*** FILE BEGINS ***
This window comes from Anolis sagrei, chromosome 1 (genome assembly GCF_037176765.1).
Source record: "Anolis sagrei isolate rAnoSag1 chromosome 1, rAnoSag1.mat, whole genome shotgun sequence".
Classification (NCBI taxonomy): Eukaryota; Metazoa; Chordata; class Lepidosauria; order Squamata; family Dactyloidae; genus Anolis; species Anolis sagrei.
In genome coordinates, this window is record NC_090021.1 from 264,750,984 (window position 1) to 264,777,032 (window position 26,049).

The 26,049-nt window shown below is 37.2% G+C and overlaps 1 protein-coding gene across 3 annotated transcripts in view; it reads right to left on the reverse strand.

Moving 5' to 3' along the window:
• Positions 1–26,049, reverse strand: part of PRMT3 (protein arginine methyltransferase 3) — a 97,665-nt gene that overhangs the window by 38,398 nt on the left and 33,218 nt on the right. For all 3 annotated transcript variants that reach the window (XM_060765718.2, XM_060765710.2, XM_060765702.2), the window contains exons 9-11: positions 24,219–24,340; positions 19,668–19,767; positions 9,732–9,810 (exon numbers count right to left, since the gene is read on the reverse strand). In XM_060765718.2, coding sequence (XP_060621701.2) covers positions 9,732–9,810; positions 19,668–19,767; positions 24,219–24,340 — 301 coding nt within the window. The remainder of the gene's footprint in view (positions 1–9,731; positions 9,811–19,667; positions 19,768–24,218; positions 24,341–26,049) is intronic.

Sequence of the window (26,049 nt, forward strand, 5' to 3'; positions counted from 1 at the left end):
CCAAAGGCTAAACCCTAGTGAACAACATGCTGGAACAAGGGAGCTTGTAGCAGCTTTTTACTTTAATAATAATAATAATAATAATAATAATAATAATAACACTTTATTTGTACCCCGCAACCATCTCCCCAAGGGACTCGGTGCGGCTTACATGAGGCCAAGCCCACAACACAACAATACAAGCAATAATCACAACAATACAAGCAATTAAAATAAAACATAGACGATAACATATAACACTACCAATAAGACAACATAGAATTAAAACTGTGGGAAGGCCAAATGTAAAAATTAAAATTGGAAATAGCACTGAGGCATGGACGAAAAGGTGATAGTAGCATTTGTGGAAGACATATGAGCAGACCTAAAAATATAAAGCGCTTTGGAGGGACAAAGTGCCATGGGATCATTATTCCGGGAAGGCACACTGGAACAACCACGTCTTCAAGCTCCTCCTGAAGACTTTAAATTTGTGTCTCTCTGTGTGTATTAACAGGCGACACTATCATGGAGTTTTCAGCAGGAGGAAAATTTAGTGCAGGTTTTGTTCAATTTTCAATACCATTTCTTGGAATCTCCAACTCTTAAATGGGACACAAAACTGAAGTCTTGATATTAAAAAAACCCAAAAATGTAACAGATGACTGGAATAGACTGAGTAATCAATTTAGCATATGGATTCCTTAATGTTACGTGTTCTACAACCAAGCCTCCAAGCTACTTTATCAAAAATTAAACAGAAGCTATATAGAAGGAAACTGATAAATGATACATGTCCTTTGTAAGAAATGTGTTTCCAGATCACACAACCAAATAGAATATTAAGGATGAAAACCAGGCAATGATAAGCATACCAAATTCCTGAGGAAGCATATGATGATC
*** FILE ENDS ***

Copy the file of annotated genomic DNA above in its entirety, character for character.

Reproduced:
This window comes from Anolis sagrei, chromosome 1 (genome assembly GCF_037176765.1).
Source record: "Anolis sagrei isolate rAnoSag1 chromosome 1, rAnoSag1.mat, whole genome shotgun sequence".
Classification (NCBI taxonomy): Eukaryota; Metazoa; Chordata; class Lepidosauria; order Squamata; family Dactyloidae; genus Anolis; species Anolis sagrei.
In genome coordinates, this window is record NC_090021.1 from 264,750,984 (window position 1) to 264,777,032 (window position 26,049).

The 26,049-nt window shown below is 37.2% G+C and overlaps 1 protein-coding gene across 3 annotated transcripts in view; it reads right to left on the reverse strand.

Moving 5' to 3' along the window:
• Positions 1–26,049, reverse strand: part of PRMT3 (protein arginine methyltransferase 3) — a 97,665-nt gene that overhangs the window by 38,398 nt on the left and 33,218 nt on the right. For all 3 annotated transcript variants that reach the window (XM_060765718.2, XM_060765710.2, XM_060765702.2), the window contains exons 9-11: positions 24,219–24,340; positions 19,668–19,767; positions 9,732–9,810 (exon numbers count right to left, since the gene is read on the reverse strand). In XM_060765718.2, coding sequence (XP_060621701.2) covers positions 9,732–9,810; positions 19,668–19,767; positions 24,219–24,340 — 301 coding nt within the window. The remainder of the gene's footprint in view (positions 1–9,731; positions 9,811–19,667; positions 19,768–24,218; positions 24,341–26,049) is intronic.

Sequence of the window (26,049 nt, forward strand, 5' to 3'; positions counted from 1 at the left end):
CCAAAGGCTAAACCCTAGTGAACAACATGCTGGAACAAGGGAGCTTGTAGCAGCTTTTTACTTTAATAATAATAATAATAATAATAATAATAATAATAACACTTTATTTGTACCCCGCAACCATCTCCCCAAGGGACTCGGTGCGGCTTACATGAGGCCAAGCCCACAACACAACAATACAAGCAATAATCACAACAATACAAGCAATTAAAATAAAACATAGACGATAACATATAACACTACCAATAAGACAACATAGAATTAAAACTGTGGGAAGGCCAAATGTAAAAATTAAAATTGGAAATAGCACTGAGGCATGGACGAAAAGGTGATAGTAGCATTTGTGGAAGACATATGAGCAGACCTAAAAATATAAAGCGCTTTGGAGGGACAAAGTGCCATGGGATCATTATTCCGGGAAGGCACACTGGAACAACCACGTCTTCAAGCTCCTCCTGAAGACTTTAAATTTGTGTCTCTCTGTGTGTATTAACAGGCGACACTATCATGGAGTTTTCAGCAGGAGGAAAATTTAGTGCAGGTTTTGTTCAATTTTCAATACCATTTCTTGGAATCTCCAACTCTTAAATGGGACACAAAACTGAAGTCTTGATATTAAAAAAACCCAAAAATGTAACAGATGACTGGAATAGACTGAGTAATCAATTTAGCATATGGATTCCTTAATGTTACGTGTTCTACAACCAAGCCTCCAAGCTACTTTATCAAAAATTAAACAGAAGCTATATAGAAGGAAACTGATAAATGATACATGTCCTTTGTAAGAAATGTGTTTCCAGATCACACAACCAAATAGAATATTAAGGATGAAAACCAGGCAATGATAAGCATACCAAATTCCTGAGGAAGCATATGATGATC